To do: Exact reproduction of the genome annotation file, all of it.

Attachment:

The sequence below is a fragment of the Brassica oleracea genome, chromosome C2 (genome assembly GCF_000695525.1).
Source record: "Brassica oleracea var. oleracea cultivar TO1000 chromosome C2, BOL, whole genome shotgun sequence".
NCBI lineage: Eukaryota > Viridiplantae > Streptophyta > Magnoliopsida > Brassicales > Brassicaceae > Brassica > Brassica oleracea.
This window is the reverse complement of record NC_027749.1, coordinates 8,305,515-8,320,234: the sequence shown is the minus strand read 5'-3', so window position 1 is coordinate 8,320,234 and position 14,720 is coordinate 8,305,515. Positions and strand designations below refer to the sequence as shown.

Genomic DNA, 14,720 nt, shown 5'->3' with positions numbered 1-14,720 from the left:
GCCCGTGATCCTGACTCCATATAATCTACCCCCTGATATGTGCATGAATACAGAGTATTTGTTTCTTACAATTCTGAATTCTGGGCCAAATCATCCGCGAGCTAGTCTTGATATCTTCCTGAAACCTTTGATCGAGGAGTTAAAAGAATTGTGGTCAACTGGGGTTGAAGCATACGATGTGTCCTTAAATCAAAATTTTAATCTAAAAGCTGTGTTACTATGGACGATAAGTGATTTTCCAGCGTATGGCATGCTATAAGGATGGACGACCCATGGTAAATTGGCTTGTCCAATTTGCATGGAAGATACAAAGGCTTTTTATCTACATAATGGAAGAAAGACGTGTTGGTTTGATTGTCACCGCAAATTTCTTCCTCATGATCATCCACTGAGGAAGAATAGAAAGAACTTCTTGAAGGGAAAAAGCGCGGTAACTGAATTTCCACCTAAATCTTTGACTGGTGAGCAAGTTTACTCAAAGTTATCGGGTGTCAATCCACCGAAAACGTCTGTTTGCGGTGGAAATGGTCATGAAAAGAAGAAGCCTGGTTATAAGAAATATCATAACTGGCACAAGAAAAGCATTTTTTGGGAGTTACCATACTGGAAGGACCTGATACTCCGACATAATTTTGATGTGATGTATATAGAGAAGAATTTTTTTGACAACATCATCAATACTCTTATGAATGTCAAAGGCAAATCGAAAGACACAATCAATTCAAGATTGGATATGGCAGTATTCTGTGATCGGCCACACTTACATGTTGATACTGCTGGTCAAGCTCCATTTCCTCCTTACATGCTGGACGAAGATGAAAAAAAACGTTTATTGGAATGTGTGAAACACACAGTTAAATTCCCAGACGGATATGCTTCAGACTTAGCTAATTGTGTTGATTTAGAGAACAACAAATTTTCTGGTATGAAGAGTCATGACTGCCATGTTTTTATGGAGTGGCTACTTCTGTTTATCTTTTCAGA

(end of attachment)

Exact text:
The sequence below is a fragment of the Brassica oleracea genome, chromosome C2 (genome assembly GCF_000695525.1).
Source record: "Brassica oleracea var. oleracea cultivar TO1000 chromosome C2, BOL, whole genome shotgun sequence".
NCBI lineage: Eukaryota > Viridiplantae > Streptophyta > Magnoliopsida > Brassicales > Brassicaceae > Brassica > Brassica oleracea.
This window is the reverse complement of record NC_027749.1, coordinates 8,305,515-8,320,234: the sequence shown is the minus strand read 5'-3', so window position 1 is coordinate 8,320,234 and position 14,720 is coordinate 8,305,515. Positions and strand designations below refer to the sequence as shown.

Genomic DNA, 14,720 nt, shown 5'->3' with positions numbered 1-14,720 from the left:
GCCCGTGATCCTGACTCCATATAATCTACCCCCTGATATGTGCATGAATACAGAGTATTTGTTTCTTACAATTCTGAATTCTGGGCCAAATCATCCGCGAGCTAGTCTTGATATCTTCCTGAAACCTTTGATCGAGGAGTTAAAAGAATTGTGGTCAACTGGGGTTGAAGCATACGATGTGTCCTTAAATCAAAATTTTAATCTAAAAGCTGTGTTACTATGGACGATAAGTGATTTTCCAGCGTATGGCATGCTATAAGGATGGACGACCCATGGTAAATTGGCTTGTCCAATTTGCATGGAAGATACAAAGGCTTTTTATCTACATAATGGAAGAAAGACGTGTTGGTTTGATTGTCACCGCAAATTTCTTCCTCATGATCATCCACTGAGGAAGAATAGAAAGAACTTCTTGAAGGGAAAAAGCGCGGTAACTGAATTTCCACCTAAATCTTTGACTGGTGAGCAAGTTTACTCAAAGTTATCGGGTGTCAATCCACCGAAAACGTCTGTTTGCGGTGGAAATGGTCATGAAAAGAAGAAGCCTGGTTATAAGAAATATCATAACTGGCACAAGAAAAGCATTTTTTGGGAGTTACCATACTGGAAGGACCTGATACTCCGACATAATTTTGATGTGATGTATATAGAGAAGAATTTTTTTGACAACATCATCAATACTCTTATGAATGTCAAAGGCAAATCGAAAGACACAATCAATTCAAGATTGGATATGGCAGTATTCTGTGATCGGCCACACTTACATGTTGATACTGCTGGTCAAGCTCCATTTCCTCCTTACATGCTGGACGAAGATGAAAAAAAACGTTTATTGGAATGTGTGAAACACACAGTTAAATTCCCAGACGGATATGCTTCAGACTTAGCTAATTGTGTTGATTTAGAGAACAACAAATTTTCTGGTATGAAGAGTCATGACTGCCATGTTTTTATGGAGTGGCTACTTCTGTTTATCTTTTCAGA